Isle of Skye Guide

Geary, on the peninsula of Waternish, is a typical crofting township on the Isle of Skye. Situated on the north west of the island, it is surrounded by the spectacular sea views of Loch Snizort stretching out uninterrupted to the islands of Harris and Lewis.

Crofting is traditional, small-scale farming, unique to the Highlands and Islands of Scotland.

Many of the Gaelic place names on Waternish have Norse roots, from the arrival of the Vikings in 794. Neolithic structures can be found on Waternish and across the island.

Known as Scotland's "Dinosaur Isle’, Skye is rich in fossils from the Middle Jurassic era. Culturally, there is a strong tradition of folk music and Gaelic language.

Walking on the Isle of Skye

The Isle of Skye occupies an almost legendary place in the minds of many Scots. From gentle strolls along Skye's stunning coastline to scrambles up the Cuillin, the most rugged and challenging mountain range in Britain.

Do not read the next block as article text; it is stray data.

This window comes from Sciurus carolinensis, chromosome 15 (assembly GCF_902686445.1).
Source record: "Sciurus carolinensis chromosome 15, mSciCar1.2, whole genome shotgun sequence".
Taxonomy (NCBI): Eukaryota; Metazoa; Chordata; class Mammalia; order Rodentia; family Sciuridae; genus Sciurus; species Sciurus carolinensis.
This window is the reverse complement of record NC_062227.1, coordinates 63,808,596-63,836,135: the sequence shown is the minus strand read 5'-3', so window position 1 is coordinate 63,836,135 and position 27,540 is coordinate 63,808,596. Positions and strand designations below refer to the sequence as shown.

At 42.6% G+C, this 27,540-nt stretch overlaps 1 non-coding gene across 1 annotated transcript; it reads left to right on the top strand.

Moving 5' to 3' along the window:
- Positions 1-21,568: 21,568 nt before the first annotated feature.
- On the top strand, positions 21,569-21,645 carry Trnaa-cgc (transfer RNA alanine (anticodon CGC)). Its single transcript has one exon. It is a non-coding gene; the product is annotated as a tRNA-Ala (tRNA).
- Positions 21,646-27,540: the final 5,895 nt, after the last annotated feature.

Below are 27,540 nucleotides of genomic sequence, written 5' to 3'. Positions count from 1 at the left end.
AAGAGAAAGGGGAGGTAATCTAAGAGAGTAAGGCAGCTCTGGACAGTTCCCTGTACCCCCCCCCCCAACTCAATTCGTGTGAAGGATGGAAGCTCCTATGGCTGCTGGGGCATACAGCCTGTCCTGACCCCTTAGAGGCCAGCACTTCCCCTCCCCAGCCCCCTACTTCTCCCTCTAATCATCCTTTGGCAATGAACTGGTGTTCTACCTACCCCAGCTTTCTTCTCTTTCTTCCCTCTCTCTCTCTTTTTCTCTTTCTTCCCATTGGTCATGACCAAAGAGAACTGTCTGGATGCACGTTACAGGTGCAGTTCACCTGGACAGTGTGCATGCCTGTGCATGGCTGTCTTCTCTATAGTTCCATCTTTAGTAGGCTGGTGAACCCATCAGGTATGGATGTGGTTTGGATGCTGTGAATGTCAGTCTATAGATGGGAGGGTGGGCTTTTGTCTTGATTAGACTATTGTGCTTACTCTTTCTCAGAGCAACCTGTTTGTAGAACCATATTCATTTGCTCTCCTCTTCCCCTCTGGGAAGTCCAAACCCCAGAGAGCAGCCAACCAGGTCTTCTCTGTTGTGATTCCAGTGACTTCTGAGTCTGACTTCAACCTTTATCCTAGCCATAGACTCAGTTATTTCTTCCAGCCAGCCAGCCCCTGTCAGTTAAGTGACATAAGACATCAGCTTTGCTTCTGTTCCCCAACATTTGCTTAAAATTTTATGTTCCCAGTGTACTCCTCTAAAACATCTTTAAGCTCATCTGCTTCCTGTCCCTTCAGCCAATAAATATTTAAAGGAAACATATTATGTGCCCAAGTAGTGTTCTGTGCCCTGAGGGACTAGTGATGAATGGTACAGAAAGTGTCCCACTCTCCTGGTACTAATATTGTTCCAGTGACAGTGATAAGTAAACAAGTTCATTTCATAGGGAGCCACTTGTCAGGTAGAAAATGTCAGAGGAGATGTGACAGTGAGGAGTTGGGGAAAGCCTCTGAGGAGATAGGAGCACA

Wildlife on the Isle of Skye

The pristine waters and remote landscape around the Isle of Skye are home to an abundance of wildlife including minke whale, dolphins, basking sharks, porpoise, sea and golden eagles, seals and otters.

Fishing and Outdoor Activities

Castles and Museums

Boats Trips on the Isle of Skye

Art and Craft

A visit to Skye should include a tour around its creative community of art, design and craft makers in their home studios. Discover inspired painting, jewellery, glass, ceramics, artwork, knitwear and weaving. Plan your walking trip around visiting the local makers.

Skye and Rassay Whisky Trail

World-famous Talisker Distillery lies in the shadow of The Cuillin mountains. Discover new award-winning whisky and gin distilleries and craft breweries to add to the must-visit list of gastronomic attractions. Fancy a dram with no driving? Skye Distillery Tours operates a Whisky Bus.